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Apple has officially gotten itself out of its iPhone trap

Daniel Howley
Technology Editor

For years, Apple's (AAPL) biggest growth driver has been the iPhone. In fact, Apple became so reliant on its smartphone that a small dip in sales could send investors into a frenzy. But following the company's Q3 2019 earnings report on Tuesday, it's clear Apple has learned its future can't rely solely on the iPhone.

For proof of that, look no further than the fact that while iPhone sales slowed in the quarter, the company's revenue was up year-over-year thanks to growth in the tech giant's services, Mac, iPad, and wearables and accessories businesses. In other words, Apple is finally weaning itself off its iPhone dependence.

Apple CEO Tim Cook welcomes customers to the company's new store, Apple Carnegie Library, in Washington, Saturday, May 11, 2019. (AP Photo/Cliff Owen)

Services and accessories are catching up

To illustrate that Apple is able to lean on its non-iPhone businesses, let's take a look at the company's Q3 2018 and Q3 2019 revenue breakdown.

Q3 2018

  • Total revenue: $53.27 billion

  • iPhone: $29.91 billion

  • Services: $9.55 billion

  • Mac: $5.33 billion

  • iPad: $4.74 billion

  • Other products (wearables and Home gadgets): $3.74 billion.

Q3 2019

  • Total revenue: $53.81 billion

  • iPhone: $25.99 billion

  • Services: $11.46 billion

  • Mac: $5.82 billion

  • iPad: $5.02 billion

  • Other products (wearables and Home gadgets): $5.53 billion.

The numbers don't lie. The iPhone made up 56% of Apple’s revenue in the third quarter of 2018 but just over 48% of total revenue in the quarter most recently reported. A clear trend is developing, Citi Research's Jim Suva and Asiya Merchant explain in their research note.

"Apple’s wearable, home, and accessory category is larger than iPad sales. This underscores a new theme that is starting to emerge from Apple, which we believe investors are overlooking, and that is the diversity of Apple’s offerings," the pair wrote.

Apple bulls are too high on services and bears focus too much on iPhone sales, Suva and Merchant explain. But the company is really moving the needle across all of its business segments instead of positioning one single unit as its chief breadwinner.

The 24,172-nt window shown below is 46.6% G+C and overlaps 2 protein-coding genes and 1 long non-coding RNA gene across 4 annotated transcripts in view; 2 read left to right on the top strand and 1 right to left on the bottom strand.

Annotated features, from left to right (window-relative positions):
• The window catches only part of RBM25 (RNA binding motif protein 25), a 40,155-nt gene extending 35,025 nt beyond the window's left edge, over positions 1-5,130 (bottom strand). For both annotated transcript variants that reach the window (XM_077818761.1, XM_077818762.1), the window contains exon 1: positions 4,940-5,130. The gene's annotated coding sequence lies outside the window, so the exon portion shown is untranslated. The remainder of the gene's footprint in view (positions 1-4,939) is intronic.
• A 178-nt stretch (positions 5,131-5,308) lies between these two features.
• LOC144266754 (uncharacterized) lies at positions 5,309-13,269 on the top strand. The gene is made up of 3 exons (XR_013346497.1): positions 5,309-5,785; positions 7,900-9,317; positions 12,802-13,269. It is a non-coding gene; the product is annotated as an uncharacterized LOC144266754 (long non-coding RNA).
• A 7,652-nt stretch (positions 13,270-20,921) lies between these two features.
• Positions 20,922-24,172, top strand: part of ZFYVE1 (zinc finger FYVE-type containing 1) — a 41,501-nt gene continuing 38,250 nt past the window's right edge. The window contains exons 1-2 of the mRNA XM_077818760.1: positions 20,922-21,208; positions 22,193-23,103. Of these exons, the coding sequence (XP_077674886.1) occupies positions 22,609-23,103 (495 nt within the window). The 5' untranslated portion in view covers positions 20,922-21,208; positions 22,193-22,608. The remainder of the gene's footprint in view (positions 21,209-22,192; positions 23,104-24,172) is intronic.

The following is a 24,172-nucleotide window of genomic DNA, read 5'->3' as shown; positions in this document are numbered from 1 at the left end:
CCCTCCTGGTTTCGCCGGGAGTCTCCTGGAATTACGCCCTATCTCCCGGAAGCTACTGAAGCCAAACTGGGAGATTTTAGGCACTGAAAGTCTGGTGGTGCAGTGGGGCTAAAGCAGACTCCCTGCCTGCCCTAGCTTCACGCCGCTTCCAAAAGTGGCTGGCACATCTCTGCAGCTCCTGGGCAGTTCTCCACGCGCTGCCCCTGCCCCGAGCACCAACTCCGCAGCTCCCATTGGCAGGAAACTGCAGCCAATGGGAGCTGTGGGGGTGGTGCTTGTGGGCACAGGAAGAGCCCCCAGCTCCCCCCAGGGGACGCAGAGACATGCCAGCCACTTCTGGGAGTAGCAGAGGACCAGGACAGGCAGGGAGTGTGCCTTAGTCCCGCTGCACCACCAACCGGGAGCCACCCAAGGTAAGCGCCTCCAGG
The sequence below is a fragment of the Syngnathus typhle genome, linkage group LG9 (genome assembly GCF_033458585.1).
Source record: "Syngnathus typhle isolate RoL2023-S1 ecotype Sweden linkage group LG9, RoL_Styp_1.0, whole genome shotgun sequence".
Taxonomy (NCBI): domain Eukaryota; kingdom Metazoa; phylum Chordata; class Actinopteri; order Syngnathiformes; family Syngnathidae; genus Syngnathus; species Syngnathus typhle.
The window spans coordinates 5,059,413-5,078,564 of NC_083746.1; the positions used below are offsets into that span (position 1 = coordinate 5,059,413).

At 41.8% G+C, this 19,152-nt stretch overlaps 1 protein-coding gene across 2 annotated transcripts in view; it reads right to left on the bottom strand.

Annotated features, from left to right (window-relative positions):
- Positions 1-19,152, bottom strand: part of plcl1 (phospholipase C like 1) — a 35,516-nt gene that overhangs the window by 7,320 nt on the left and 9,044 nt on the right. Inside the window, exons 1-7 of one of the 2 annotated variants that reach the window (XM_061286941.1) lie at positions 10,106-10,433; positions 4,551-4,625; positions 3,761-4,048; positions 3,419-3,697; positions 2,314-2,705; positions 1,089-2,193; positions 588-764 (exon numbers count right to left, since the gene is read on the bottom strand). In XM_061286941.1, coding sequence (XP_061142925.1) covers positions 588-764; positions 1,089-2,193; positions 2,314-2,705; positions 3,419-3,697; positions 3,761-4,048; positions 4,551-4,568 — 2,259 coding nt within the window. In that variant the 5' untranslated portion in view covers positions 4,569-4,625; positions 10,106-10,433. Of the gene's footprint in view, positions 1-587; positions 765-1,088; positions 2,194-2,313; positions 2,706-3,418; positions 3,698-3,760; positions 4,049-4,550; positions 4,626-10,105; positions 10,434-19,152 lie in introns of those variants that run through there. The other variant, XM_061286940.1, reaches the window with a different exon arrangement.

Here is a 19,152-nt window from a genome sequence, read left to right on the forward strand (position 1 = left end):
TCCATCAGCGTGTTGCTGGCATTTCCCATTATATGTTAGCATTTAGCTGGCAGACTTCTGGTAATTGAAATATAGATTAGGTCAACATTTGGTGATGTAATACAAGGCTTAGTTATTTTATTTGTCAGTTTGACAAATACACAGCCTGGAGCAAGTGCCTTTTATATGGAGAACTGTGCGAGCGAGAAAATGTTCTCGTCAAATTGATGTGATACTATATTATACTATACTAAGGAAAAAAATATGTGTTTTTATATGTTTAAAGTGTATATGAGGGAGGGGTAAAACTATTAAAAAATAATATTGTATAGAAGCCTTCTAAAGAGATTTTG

"We believe most are not realizing the diversity of Apple’s offerings," Suva and Merchant wrote, adding that the company will only add to its portfolio via the Apple Card, which is set to launch in August, and the Apple TV+ and Apple Arcade services launching later this fall.

The fall in Apple's iPhone sales has helped to prove the company's other businesses can keep it soaring.

"Phone weakness has helped to magnify the benefit of a broadened portfolio and robust growth in wearables and services and a renaissance in iPad and Mac demand, which valuation is reflecting with [Apple's] shares trading in line with the S&P 500, a prior historical peak," Longbow Research analysts Shawn Harrison and Gausia Chowdhury wrote in their own research note.

This broadening mix of revenue sets Apple to better handle times when iPhone sales fail to impress, such as in Q3, when phone revenue fell just short of expectations. The growth in other segments of the company's business, though, helped push the stock to a high for 2019.

There's still room for doubt

While Apple has certainly shown it can lean on its non-iPhone offerings for strength, there's still some doubt that the company has pushed past its over-reliance on the handset.

The fear is that because Apple's iPhones are the key to connecting users with products like the Apple Watch and AirPods, and services like Apple Music and the App Store, a fall in iPhone sales could hit the company's other segments.

"Non-iPhone hardware revenues have exhibited mid-to-high teens [year-over-year] growth for 3 straight quarters, but we remain dubious that such growth can sustain over a multi-year time frame, especially when wearables/services revenues remain tied to iPhone growth, in our view," Deutsche Bank analysts Jeriel Ong and Ross Seymore wrote in their research note.

But Apple has indicated its install base is continuing to grow despite slowing iPhone growth. The pair say that can be attributed to "a strong secondary iPhone market for refurbished phones, especially in emerging markets," explained Citi's Suva and Merchant.

Apple is also increasingly moving its offerings off of its own products. Apple Music is already available on Android and Windows, and the company recently launched its Apple TV app on smart TVs from Samsung, offer AirPlay 2 support on LG, Vizio, and Sony smart TVs.

Apple's AirPods also work with Android devices, though you're not going to get the same level of functionality. Siri, for instance, won't work with Android devices.

Apple's iPhone sales are likely to remain muted until the company releases its 5G-capable handset, which is rumored to occur in 2020. Though Apple recently purchased Intel's modem business, it's unlikely that those chips will find their way into the 2020 iPhone.

After all, with consumers keeping their phones longer, it only makes sense that they'd hold off until a 5G iPhone is available. But Q3 has proven that Apple can survive without selling a record number of iPhones each quarter. The company is finally free of its iPhone trap.

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Email Daniel Howley at dhowley@yahoofinance.com; follow him on Twitter at @DanielHowley.

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